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August 8, 2002 at 4:20 am #119Evo1973Member
I’ve been isolated from the civilized world, but I had T.V. and Telephones to help ease the monotiny. What kinds of activities do you do to maintain your sanity?
EvanAugust 8, 2002 at 7:15 am #1514
We have most of the amenities of modern life. There is a satelite phone link. You need a calling card of some type to use it. They are sold in the store. Unfortunately it is a dial out only for personal use. Your friends can’t call you in your room.
The TV is an armed forces station and consists of a conglomerate of news programs from all the networks combined into one channel. We have a sport channel and a mixed channel of news sports and old reruns (Leave it to Beaver;Brady Bunch etc.).
The recreation dept puts together dances and theme parties. There is a coffee house where people can gather. Sometimes musicians will put on “acoustic night” performances. There are 2 bars, one for smokers and one for non smokers.
Our bowling alley is a hot one for the winter with lots of teams competing.It’s a bit old fashioned as they hire people part time to stand at the back and set the pins.
The gym hosts basketball, soccor, volleyball and a climbing wall.
Other than that most people get very creative. My old boss used to say that an ideal worker down here is a person who can comfortably go out to dinner or to the movies by themselves and be perfectly happy keeping themselves amused. Look at the blue section on the left at some of trips that my friend Clark and I put together to bring people out of town. That was my amusement.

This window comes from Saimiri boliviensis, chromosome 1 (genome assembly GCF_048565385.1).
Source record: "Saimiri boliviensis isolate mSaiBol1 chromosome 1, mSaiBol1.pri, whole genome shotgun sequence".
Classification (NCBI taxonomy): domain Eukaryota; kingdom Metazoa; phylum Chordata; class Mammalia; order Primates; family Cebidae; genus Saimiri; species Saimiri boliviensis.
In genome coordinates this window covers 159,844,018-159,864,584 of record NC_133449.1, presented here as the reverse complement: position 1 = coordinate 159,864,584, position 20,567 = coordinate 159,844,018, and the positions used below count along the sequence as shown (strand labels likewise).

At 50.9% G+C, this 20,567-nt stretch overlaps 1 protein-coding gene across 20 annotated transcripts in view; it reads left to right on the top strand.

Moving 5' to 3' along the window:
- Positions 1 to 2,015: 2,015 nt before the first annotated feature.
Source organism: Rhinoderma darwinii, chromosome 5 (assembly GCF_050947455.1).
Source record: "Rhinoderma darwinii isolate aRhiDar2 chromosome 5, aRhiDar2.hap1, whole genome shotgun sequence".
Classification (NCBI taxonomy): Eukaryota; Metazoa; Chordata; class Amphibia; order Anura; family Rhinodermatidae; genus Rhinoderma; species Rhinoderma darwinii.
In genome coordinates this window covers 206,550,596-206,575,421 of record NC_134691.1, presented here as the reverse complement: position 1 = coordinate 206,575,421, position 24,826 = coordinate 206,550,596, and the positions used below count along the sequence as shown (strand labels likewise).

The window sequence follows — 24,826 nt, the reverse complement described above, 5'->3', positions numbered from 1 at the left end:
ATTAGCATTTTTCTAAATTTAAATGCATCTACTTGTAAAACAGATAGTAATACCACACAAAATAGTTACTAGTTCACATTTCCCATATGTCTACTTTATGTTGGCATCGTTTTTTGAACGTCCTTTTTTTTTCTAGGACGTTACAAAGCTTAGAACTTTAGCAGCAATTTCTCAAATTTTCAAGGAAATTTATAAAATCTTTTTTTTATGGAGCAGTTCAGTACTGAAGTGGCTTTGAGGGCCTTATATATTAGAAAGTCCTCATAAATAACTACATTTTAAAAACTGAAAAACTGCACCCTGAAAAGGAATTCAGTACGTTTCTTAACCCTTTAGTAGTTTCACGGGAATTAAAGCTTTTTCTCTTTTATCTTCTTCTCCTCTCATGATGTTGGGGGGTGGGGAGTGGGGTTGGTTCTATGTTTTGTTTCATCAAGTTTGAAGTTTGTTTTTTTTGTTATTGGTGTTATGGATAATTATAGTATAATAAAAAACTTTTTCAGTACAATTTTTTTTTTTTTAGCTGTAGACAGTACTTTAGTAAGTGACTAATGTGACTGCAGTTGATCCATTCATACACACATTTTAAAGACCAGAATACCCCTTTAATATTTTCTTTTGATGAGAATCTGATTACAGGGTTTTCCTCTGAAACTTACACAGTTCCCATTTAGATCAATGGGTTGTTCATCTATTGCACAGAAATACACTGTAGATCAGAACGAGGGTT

mikeAugust 23, 2002 at 10:24 am #1515
Well… this IS interesting! I am a member of several message boards from around the world so you can imagine my surprise when I found this one!
Allow me to introduce myself… My name is Dave. I build websites and develop graphic design for print advertising and television. It is a home-based business that keeps me out of trouble. I live in central Canada about 40 miles west of the city of Toronto in the province of Ontario.
In my travels I too have lived in some pretty isolated places in northern Canada… Jasper Alberta and Tuktoyuktuk on the shores of the Arctic Ocean so I can well imagine some of what you might be experiencing although your isolated location is a little too extreme for me. Besides… I can barely tolerate the winter around here so I don’t think I’d have a whole lot of fun shovelling the sidewalk down there!
I look forward to conversing with you and your other members. I check my message boards daily.August 24, 2002 at 12:32 am #1516